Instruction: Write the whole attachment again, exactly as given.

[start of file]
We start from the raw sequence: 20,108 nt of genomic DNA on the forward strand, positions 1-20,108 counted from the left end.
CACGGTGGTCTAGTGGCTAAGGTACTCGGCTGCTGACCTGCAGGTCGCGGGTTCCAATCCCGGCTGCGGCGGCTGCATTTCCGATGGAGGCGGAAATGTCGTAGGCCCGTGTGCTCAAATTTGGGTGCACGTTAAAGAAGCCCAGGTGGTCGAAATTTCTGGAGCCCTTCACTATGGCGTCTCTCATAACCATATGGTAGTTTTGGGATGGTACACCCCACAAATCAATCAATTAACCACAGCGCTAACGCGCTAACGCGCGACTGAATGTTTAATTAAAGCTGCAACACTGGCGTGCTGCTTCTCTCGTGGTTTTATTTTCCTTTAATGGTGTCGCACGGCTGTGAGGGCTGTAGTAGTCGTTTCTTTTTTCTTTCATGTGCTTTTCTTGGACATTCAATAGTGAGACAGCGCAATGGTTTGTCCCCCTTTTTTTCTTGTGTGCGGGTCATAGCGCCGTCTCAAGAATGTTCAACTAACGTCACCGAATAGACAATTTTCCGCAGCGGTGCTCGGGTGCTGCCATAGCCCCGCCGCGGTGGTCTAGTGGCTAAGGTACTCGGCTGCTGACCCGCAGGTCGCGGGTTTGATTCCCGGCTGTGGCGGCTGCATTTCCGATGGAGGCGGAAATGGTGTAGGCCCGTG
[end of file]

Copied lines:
We start from the raw sequence: 20,108 nt of genomic DNA on the forward strand, positions 1-20,108 counted from the left end.
CACGGTGGTCTAGTGGCTAAGGTACTCGGCTGCTGACCTGCAGGTCGCGGGTTCCAATCCCGGCTGCGGCGGCTGCATTTCCGATGGAGGCGGAAATGTCGTAGGCCCGTGTGCTCAAATTTGGGTGCACGTTAAAGAAGCCCAGGTGGTCGAAATTTCTGGAGCCCTTCACTATGGCGTCTCTCATAACCATATGGTAGTTTTGGGATGGTACACCCCACAAATCAATCAATTAACCACAGCGCTAACGCGCTAACGCGCGACTGAATGTTTAATTAAAGCTGCAACACTGGCGTGCTGCTTCTCTCGTGGTTTTATTTTCCTTTAATGGTGTCGCACGGCTGTGAGGGCTGTAGTAGTCGTTTCTTTTTTCTTTCATGTGCTTTTCTTGGACATTCAATAGTGAGACAGCGCAATGGTTTGTCCCCCTTTTTTTCTTGTGTGCGGGTCATAGCGCCGTCTCAAGAATGTTCAACTAACGTCACCGAATAGACAATTTTCCGCAGCGGTGCTCGGGTGCTGCCATAGCCCCGCCGCGGTGGTCTAGTGGCTAAGGTACTCGGCTGCTGACCCGCAGGTCGCGGGTTTGATTCCCGGCTGTGGCGGCTGCATTTCCGATGGAGGCGGAAATGGTGTAGGCCCGTG